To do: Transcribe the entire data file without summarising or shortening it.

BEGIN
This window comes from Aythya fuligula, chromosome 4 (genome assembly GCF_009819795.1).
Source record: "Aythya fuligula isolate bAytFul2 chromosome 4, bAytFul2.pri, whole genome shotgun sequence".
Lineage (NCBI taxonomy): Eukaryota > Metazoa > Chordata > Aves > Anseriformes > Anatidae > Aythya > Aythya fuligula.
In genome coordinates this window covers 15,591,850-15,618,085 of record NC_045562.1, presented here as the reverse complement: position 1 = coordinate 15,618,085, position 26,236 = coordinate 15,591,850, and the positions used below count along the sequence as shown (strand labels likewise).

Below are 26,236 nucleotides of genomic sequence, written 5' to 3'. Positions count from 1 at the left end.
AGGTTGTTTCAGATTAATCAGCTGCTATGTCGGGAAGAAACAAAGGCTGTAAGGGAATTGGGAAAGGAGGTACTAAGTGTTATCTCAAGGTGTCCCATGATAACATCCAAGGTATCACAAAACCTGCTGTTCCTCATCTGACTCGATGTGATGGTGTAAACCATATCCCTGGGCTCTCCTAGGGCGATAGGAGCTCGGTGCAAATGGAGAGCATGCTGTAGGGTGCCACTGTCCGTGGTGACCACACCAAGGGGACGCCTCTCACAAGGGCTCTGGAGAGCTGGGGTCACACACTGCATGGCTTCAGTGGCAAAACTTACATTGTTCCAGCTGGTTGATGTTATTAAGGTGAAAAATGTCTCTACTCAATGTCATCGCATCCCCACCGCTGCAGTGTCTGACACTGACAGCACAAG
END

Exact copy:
This window comes from Aythya fuligula, chromosome 4 (genome assembly GCF_009819795.1).
Source record: "Aythya fuligula isolate bAytFul2 chromosome 4, bAytFul2.pri, whole genome shotgun sequence".
Lineage (NCBI taxonomy): Eukaryota > Metazoa > Chordata > Aves > Anseriformes > Anatidae > Aythya > Aythya fuligula.
In genome coordinates this window covers 15,591,850-15,618,085 of record NC_045562.1, presented here as the reverse complement: position 1 = coordinate 15,618,085, position 26,236 = coordinate 15,591,850, and the positions used below count along the sequence as shown (strand labels likewise).

Below are 26,236 nucleotides of genomic sequence, written 5' to 3'. Positions count from 1 at the left end.
AGGTTGTTTCAGATTAATCAGCTGCTATGTCGGGAAGAAACAAAGGCTGTAAGGGAATTGGGAAAGGAGGTACTAAGTGTTATCTCAAGGTGTCCCATGATAACATCCAAGGTATCACAAAACCTGCTGTTCCTCATCTGACTCGATGTGATGGTGTAAACCATATCCCTGGGCTCTCCTAGGGCGATAGGAGCTCGGTGCAAATGGAGAGCATGCTGTAGGGTGCCACTGTCCGTGGTGACCACACCAAGGGGACGCCTCTCACAAGGGCTCTGGAGAGCTGGGGTCACACACTGCATGGCTTCAGTGGCAAAACTTACATTGTTCCAGCTGGTTGATGTTATTAAGGTGAAAAATGTCTCTACTCAATGTCATCGCATCCCCACCGCTGCAGTGTCTGACACTGACAGCACAAG